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Domestic CP - June 2004
Daily Telegraph online, London, 23 June 2004
Your views: Should the Government ban smacking?
News that the House of Lords could ban parents from smacking their children was not welcomed by our readers.
Many of you e-mailed us about the issue and almost everyone agreed that smacking should not be banned.
Most felt that a light tap was often the only way to control very small children and that, rather than damaging children, it was an effective part of a loving parent-child relationship.
Some readers argued that the absence of corporal punishment in schools had contributed to a decline in social behaviour since the 1960s and that a ban on smacking would make matters worse.
In any case, many of you felt, a smacking ban would not prevent child abuse since those who abuse their children will do so regardless of the law. Such a law was also likely to be unenforceable, according to many readers.
These are a selection of your comments on the issue:
As a child belongs to its parents, only they should have the right to decide how their child is punished, as opposed to the Government. I would have thought the issues of national education, health and prison reform would be more than enough to keep them occupied without interfering in individuals' lives. Isabella Woods
For a child to grow up knowing there will be no retribution will cause havoc. If an alternative is named, for example, stopping pocket money, many more children would simply steal, often off pensioners. C A Braines
Exactly what constitutes a smack? A tap on the hand to let a toddler know not to stick its fingers into an electric socket? A playful pat on the bum? In my opinion it will not be enforceable. I freely admit that a carefully placed, short, sharp, single tap is part of my repertoire of disciplinary actions for my children. In my opinion, there are far more barbaric and harmful, non-physical ways of disciplining children. Melanie Wells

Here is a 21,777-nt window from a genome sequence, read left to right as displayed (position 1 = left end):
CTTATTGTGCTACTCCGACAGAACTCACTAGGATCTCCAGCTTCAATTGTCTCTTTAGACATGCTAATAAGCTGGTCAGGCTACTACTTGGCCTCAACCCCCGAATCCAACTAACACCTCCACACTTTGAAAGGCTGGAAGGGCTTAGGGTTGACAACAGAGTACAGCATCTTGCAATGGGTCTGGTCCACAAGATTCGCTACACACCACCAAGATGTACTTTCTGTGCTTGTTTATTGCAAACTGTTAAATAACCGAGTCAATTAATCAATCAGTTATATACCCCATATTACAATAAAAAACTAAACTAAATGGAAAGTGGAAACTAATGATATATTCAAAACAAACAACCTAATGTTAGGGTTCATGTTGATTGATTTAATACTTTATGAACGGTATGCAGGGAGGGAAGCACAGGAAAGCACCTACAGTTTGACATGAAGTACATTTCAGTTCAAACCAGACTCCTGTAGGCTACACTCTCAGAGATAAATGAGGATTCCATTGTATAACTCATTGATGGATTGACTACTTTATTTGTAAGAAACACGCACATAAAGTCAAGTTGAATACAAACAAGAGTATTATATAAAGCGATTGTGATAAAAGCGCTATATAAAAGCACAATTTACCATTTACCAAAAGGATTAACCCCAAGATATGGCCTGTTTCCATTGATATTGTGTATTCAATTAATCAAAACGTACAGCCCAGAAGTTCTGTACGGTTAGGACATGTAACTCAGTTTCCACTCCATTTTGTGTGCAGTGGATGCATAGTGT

There is a difference between smacking and beating. Beating is very unnecessary but smacking goes hand in hand with respect and discipline - vital in the upbringing of a child. P H Burbage. France
For most parents discipline is achieved through firm talk, fair rules and fair warnings. However these have to be backed up with fair punishment if they are not heeded. That has to be something that is directly associated with the disobedience (and you should never punish for ignorance or error), but which allows a fresh start immediately afterwards. Mike Adams
This is another case of the nanny state's intrusiveness into the private household. Smacking or the use of a hand to reprimand a child is a key form of discipline to ensure the future well being of that child. The state has no place interfering here. Mark Stewart, Switzerland
Once again, the 'we know best' attitude of the smug Guardian-reading, moralising classes is demonstrated by this latest daft proposal to ban parents from smacking their children. How do these clowns imagine such a law could be enforced? Perhaps by encouraging children to inform on their parents? Derek Armstrong, Biggleswade
My wife and I would certainly take no notice of such a ban and I am sure that I speak for the majority of parents on this. To compare a slap on the hand or a smack on the backside to what Victoria Cimbie had to suffer is ludicrous. Enough said. Tom Allen